Unified Numbering has two forms of providers, one for products and the other for services. Some providerships will be ran by the house but most will be owned by private parties. The success of these privately owned businesses depends mostly on the level of quality, benefits and uniqueness they offer to users of the network.

However, Unified Numbering has a new concept for business owners, one much better suited for their success and user satisfaction. Imagine having several competing products or services in an isolated town of say 100,000 people. Then build a system where everyone can leave reviews for others to find out which businesses are most deserving of their support.

It’s kind of like the good old days when a town was basically the world to its residents and word of mouth was all it took to support good businesses while avoiding thieves and cheaters. This kind of peer pressure system has always worked incredibly well but our voices don’t carry the distances needed in our world wide towns of today. We need a global vehicle to carry our opinions and reviews. When this info becomes readily available to consumers in one common format on a global scale, everything is going to change.

Similar to many popular auction and shopping sites in existence, the sellers are rated and those with better scores will succeed greater. Sometimes to the point of putting the bad ones out of business and rightly so. That’s the free market functioning as it should but these electronic reviews take things up a notch, they’re the key. For without them, consumers wouldn’t know any better and the process of purchasing anything, especially sight unseen would become even riskier than it already is.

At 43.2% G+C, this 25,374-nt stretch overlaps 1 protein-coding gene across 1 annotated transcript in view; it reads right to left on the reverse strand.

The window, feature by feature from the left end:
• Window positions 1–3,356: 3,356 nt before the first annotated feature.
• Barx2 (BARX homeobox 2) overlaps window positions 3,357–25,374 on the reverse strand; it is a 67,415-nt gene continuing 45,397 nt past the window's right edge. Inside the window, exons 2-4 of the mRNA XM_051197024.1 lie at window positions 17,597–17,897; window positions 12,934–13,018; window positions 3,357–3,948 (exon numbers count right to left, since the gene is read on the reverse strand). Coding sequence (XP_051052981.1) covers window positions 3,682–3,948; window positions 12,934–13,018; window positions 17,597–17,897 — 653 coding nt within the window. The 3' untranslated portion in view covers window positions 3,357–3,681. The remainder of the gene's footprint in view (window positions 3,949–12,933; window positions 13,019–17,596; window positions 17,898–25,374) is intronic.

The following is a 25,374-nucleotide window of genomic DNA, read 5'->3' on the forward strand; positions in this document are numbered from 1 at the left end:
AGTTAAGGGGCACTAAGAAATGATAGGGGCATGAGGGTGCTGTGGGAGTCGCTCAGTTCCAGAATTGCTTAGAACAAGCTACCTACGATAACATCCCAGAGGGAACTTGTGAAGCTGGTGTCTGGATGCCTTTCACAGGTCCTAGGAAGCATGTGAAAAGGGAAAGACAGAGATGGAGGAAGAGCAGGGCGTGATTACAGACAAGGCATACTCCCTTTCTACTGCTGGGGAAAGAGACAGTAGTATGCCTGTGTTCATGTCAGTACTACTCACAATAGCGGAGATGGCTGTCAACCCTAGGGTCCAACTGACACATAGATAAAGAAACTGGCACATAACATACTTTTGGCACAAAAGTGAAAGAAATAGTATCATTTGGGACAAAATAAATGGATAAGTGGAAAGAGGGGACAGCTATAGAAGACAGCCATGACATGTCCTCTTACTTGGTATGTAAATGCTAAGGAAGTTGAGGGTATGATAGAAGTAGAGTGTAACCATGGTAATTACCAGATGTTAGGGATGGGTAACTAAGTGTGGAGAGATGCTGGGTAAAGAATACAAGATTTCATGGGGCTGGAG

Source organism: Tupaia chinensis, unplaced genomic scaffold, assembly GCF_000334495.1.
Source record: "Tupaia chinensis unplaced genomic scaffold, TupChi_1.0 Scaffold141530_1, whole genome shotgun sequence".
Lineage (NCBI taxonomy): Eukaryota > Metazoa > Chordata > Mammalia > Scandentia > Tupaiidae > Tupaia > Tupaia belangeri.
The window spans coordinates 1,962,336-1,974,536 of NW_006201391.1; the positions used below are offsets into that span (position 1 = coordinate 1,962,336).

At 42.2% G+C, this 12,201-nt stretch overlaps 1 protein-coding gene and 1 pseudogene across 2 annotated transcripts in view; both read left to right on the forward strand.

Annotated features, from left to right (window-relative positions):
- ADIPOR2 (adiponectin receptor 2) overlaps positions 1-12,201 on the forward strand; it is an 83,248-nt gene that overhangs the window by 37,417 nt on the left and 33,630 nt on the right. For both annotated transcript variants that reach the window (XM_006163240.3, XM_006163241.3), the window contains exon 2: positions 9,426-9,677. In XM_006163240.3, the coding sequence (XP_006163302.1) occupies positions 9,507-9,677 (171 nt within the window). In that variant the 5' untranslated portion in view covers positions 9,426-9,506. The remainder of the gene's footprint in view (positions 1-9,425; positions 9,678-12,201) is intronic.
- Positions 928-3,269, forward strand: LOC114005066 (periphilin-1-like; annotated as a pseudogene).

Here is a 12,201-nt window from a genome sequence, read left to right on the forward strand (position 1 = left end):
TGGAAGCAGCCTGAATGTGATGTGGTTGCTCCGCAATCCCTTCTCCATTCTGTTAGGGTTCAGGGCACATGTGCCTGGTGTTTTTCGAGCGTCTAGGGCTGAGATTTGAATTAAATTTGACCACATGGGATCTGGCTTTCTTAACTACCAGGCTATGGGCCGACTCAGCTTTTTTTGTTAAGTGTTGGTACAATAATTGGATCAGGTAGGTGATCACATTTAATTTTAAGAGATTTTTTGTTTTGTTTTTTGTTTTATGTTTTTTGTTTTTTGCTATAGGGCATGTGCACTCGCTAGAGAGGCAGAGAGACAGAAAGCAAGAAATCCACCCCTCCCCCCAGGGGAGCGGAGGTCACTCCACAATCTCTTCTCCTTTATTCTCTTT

Unified Numbering will provide a very robust review system for users to use on businesses. The same system will also be used for scoring politicians, teachers, police and each other. In the business sense, it’s sort of a consumer reporting agency with scores that are automatically compiled and updated by everyone based on a set of standards adopted for each sector.

Businesses with good scores will do better than those with poor scores to a very pronounced degree. Some people already go out to read reviews about products and services before they buy them, but the majority don’t. And even for those who do, the reviews can be biased or forged so there’s much left to be desired. Numbercredit makes it reliable and automatic by attaching the scores right to the businesses information wherever they’re viewed in the network or the Directory. Those being reviewed will be forced to buck up and take note about things. They’ll be required to change for the better which is good for them, and everyone involved with them.

But there’s another angle to it all. Some businesses have been downright dirty for a very long time. They’ve had their way with everyone for years, decades and some for centuries. They’re not good companies and this is where the push button revolution of Numbercredit inside the Unified Numbering Network comes in very handy.

Everyone’s gotten an email or heard a rumor about boycotting this or that but not enough people ever take them seriously enough to make a difference. They’re just not organized for it, but Unified Numbering is. Taking back control over our lives is exactly what this network is for. And pushing bullies into corners could become one it’s most popular fortes. Strength in numbers is strength indeed. Getting together works, in more ways than most can imagine. There is so much to be gained from being together, it can boggle the mind.

And if stopping scummy business practices doesn’t happen by the review process or boycott, there’s another way. A more sure fire way. We as a group with plenty of cash can either start our own versions of the businesses or take over the existing ones. This is a fantastically liberating idea that will work wonders for many industries long plagued with problems. It’s how we can clean up the market place and enjoy zero BS from corporate bullies. In the end, jjust our getting together is a very serious threat to them.